BROWSE BY DATE
Articles from 2011
Exploring the pathways of our lexicon
December 22, 2011By Ben Zimmer
Death has been in the news lately, with the passing of North Korean dictator Kim Jong-Il and former Czech president Vaclav Havel within hours of each other. Despite the very different legacies of the two world leaders, most English-language news outlets used the same wording to describe their deaths: in obituaries, both Kim and Havel simply died. But English, like many other world languages, has a rich vocabulary of terms for dying, from the blunt to the euphemistic. Continue reading...
Just in time for the holiday season, Merrill Perlman takes a look at the origins of some yuletide expressions. Continue reading...
Writers Talk About Writing
December 20, 2011By Dennis Baron
University of Illinois linguist Dennis Baron is a regular Visual Thesaurus contributor, and we're proud to feature selected pieces he has written for his site, The Web of Language. Here, Dennis looks back on some of the top language stories that crossed his radar in 2011. Continue reading...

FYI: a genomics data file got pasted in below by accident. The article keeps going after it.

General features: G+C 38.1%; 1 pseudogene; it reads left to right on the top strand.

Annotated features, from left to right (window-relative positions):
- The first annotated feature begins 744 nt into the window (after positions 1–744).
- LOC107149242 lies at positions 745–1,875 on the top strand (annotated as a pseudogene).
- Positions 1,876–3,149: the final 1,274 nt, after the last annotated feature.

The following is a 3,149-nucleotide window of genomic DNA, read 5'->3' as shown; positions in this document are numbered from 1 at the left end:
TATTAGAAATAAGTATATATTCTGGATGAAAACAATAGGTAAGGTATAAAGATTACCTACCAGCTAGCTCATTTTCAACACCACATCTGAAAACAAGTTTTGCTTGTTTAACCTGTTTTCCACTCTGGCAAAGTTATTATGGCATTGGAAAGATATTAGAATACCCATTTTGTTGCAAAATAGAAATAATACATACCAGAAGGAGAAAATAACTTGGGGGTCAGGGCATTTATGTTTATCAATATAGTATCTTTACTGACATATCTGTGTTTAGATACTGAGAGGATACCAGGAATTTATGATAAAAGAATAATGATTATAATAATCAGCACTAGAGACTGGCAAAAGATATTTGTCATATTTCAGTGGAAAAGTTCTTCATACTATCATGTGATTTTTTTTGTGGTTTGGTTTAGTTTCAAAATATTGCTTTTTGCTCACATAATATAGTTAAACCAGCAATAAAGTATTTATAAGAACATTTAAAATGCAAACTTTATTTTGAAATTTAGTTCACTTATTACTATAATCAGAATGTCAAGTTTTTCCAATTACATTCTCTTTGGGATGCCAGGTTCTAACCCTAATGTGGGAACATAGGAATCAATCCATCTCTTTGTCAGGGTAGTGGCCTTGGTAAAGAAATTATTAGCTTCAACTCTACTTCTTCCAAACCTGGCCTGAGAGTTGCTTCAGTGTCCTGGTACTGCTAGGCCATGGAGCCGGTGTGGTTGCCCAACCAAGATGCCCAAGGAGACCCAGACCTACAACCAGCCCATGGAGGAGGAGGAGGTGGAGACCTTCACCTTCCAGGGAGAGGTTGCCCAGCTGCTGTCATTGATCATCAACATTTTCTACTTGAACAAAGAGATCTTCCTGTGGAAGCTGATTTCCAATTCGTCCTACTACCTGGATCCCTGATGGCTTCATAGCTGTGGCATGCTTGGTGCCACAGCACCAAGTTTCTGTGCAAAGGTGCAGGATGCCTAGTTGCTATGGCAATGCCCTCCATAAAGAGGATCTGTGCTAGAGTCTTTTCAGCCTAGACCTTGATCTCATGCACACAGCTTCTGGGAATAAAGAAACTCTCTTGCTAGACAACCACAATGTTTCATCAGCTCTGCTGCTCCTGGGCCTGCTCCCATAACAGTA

Useful sites for educators
The Other VT: VoiceThread
December 20, 2011
If you want to give digital storytelling a whirl, check out VoiceThread — a site that helps your students create multimedia slide shows that can include narrative, still images, video, and music. And the beauty of VoiceThread as a collaborative classroom tool is that once a student shares a VoiceThread with the class, other students' comments are then incorporated into the VoiceThread presentation as well.
Teachers at Work
A column about teaching
December 19, 2011By Bob Greenman
When The New York Times was at its former site just off Times Square, and before the days of computers, when reporters clacked away on typewriters in a newsroom the size of an aircraft carrier flight deck, my high school journalism class and I toured the building annually, visiting the layout department, the newsroom and the press room. Continue reading...
Books we love
December 16, 2011By Mark Peters
When word nerdom and sci-fi nerdom collide, what do you get? A dictionary-bot that recites definitions while performing the duties of a butler? Someday, I hope that's true. For now, the answer is From Elvish to Klingon: Exploring Invented Languages: a thorough look at invented languages (also known as conlangs, short for constructed languages) from sci-fi and elsewhere. Continue reading...
Inventing Languages for Fun and Profit
December 16, 2011
If Mark Peters' review of the new book From Elvish to Klingon whets your appetite for constructed languages, be sure to check out the recent New York Times article on Dothraki, the language created for the HBO fantasy series Game of Thrones. And also take a look at Visual Thesaurus editor Ben Zimmer's "On Language" column about the Na'vi language of Avatar, here.